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Pound Problems Complicated By Number Of Strays

By Jack Gurner

A day late and a dollar short. That’s the way I describe the volunteers of the Second Chance Animal Alliance. Never heard of them? Neither had I until a story about a fundraising event appeared in last week’s Herald.

The purpose of the new organization, according to vice-president Mandy Mills Beard is to upgrade services of the Water Valley dog pound in co-operation with animal control officer William Beard and Mayor Larry Hart. Beard’s full-time job with the city is supervisor of the parks and cemeteries department, a job which takes most of his time. Animal control is an extra duty he has to handle.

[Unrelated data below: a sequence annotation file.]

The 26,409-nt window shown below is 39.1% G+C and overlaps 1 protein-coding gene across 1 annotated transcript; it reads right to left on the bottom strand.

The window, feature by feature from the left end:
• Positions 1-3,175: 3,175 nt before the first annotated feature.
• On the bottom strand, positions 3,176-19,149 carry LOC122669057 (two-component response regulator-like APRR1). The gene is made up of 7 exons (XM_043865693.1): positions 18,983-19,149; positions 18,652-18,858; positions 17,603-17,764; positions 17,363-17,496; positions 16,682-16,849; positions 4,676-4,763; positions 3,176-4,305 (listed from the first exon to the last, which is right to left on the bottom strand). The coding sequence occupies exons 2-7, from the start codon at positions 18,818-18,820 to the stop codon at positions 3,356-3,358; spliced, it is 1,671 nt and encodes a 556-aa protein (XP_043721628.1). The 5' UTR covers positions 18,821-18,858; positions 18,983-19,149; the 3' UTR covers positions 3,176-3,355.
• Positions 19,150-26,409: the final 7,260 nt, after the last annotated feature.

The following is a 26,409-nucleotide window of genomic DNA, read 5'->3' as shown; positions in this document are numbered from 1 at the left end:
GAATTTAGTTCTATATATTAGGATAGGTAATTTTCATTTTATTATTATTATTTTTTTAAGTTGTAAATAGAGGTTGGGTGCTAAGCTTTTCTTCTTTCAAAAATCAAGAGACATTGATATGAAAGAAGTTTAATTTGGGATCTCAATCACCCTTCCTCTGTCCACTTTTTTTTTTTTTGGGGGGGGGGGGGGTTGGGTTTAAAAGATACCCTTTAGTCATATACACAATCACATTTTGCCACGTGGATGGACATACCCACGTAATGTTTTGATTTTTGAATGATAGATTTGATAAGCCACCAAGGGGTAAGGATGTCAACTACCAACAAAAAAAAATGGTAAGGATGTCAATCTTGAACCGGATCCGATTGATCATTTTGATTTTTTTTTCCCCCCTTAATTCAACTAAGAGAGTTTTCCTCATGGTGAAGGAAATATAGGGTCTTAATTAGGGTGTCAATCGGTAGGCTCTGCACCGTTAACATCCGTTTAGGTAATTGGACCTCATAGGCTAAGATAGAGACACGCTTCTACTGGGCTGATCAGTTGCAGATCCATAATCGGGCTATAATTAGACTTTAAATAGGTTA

The SCAA is flying under the radar. Way under the radar. They wanted to appear at the Water Valley Board of Aldermen meeting last week to air problems at the city’s pound and to make the community aware of their organization. But, in order to get to the meeting, you have to get past Mayor Hart, the city’s air traffic controller for the meetings.

Melissa Smith, the group’s president, called city hall on the Thursday before the meeting. That was the day it snowed and city hall was closed. So, she called back Friday and asked to be put on the list. The mayor would get back to her, she was told because they were a day past the Thursday deadline.

“He ended up calling me,” Ms. Beard told the Herald. “He asked what the call was about. I told him we wanted to get on the list to speak at the aldermen meeting. He asked what for and I told him we have a full house down there,” she said, referring to the large number of dogs at the pound.